Six months after Microsoft first released Windows 10 1809 to the mainstream, that Windows 10 feature update from last fall finally been deemed as ready for broad deployment. On March 28, Microsoft officials said they would be changing the Windows 10 release information page to note that it was ready for rollout by the vast majority of customers, including businesses.
Microsoft finalized the code for Windows 10 1809, also known as the Windows 10 October 2018 Update, in September 2018 and started to roll it out to consumers on October 2, 2018. Shortly after mainstream rollout began, Microsoft had to pull Windows 10 1809 -- and its Server equivalent, Windows Server 2019/1809 -- because of a bug that caused some users to lose their data and encounter issues involving ZIP compressed files.
In mid-November 2018, Microsoft re-released Windows 10 1809 and Windows Server 2019, taking a very cautious and slow approach to making them available to mainstream users. Microsoft restarted its support timeline clock, making November 13 as the revised start of servicing date for both the Semi-Annual Channel and Long-Term Servicing Channel for the products.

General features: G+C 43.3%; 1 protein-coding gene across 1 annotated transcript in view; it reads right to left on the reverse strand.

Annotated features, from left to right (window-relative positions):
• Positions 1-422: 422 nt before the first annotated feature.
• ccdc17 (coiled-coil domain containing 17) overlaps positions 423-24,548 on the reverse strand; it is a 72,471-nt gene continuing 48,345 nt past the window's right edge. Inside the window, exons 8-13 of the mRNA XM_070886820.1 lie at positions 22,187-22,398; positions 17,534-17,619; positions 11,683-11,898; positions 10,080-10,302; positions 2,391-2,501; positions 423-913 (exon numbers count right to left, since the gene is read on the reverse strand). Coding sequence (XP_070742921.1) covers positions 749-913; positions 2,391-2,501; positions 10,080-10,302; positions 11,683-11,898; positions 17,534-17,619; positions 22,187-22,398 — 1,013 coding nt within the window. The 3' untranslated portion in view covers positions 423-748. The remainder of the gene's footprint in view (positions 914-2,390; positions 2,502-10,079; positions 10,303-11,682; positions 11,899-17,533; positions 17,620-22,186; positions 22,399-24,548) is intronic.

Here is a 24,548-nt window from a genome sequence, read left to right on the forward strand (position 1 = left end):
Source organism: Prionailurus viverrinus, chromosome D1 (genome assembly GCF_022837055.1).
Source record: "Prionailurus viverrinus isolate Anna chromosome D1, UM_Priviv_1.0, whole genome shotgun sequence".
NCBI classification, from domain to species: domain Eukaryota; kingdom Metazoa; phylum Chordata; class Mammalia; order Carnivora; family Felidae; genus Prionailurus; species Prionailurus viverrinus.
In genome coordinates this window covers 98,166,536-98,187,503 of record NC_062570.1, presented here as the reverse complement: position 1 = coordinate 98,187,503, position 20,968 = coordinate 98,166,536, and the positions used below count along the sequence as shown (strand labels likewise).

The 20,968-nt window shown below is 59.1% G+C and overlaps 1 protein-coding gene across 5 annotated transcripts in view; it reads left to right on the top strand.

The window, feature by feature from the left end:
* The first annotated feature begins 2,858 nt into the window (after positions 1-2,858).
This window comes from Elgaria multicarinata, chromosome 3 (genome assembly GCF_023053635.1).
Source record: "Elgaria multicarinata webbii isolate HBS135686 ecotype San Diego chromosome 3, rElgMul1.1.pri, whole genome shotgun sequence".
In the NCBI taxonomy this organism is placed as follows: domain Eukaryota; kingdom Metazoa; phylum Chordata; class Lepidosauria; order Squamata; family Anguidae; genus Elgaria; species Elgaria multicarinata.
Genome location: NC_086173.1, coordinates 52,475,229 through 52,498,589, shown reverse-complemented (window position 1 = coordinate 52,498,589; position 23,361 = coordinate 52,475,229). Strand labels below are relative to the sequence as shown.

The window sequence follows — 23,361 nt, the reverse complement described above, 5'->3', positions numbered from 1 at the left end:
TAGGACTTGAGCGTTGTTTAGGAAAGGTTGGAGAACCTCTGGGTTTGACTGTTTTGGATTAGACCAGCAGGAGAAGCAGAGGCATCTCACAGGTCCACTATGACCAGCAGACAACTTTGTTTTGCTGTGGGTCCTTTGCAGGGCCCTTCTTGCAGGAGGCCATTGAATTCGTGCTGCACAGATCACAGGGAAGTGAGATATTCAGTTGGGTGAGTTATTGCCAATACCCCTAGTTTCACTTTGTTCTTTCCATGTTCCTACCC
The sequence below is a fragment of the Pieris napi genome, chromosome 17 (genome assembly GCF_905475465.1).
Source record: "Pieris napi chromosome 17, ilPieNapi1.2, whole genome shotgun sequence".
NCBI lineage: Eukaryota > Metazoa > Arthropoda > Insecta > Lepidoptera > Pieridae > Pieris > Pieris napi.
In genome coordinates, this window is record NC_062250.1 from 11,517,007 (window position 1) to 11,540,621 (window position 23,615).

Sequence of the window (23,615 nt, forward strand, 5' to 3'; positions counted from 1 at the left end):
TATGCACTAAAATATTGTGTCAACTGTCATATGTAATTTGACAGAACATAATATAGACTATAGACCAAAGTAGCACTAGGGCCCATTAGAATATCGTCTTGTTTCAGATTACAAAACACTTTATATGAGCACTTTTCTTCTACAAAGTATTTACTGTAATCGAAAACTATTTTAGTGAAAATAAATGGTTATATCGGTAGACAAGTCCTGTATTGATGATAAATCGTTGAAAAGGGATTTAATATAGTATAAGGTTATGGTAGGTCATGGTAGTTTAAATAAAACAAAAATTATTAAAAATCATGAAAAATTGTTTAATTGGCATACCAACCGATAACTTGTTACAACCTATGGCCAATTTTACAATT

Microsoft officials recently announced that, as of Windows 10 1903, they would be discontinuing the Semi-Annual Channel Targeted (SAC-T) designation which some businesses were using as part of the way they roll out feature updates to Windows 10. Microsoft officials publicly said they dropped SAC-T because they're trying to align the way they talk about Windows 10 and Office 365 servicing. Today in a very short blog post about the broad-deployment status for 1809, Microsoft officials did note that they'd "continue to communicate for future releases the transition from targeted to broad deployment status."
When it began rolling out Windows 10 1809 in November, officials said they would be making some changes aimed at improving feature-release quality. So far, as far as I know, they haven't revealed what these improvements are.
Microsoft is close to finalizing Windows 10 1903, the follow-on to Windows 10 1809. If Microsoft sticks to its Windows 10 feature rollout pace, the company could begin rolling 1903 (a k a, the April 2019 update) to mainstream consumer customers in April, 2019.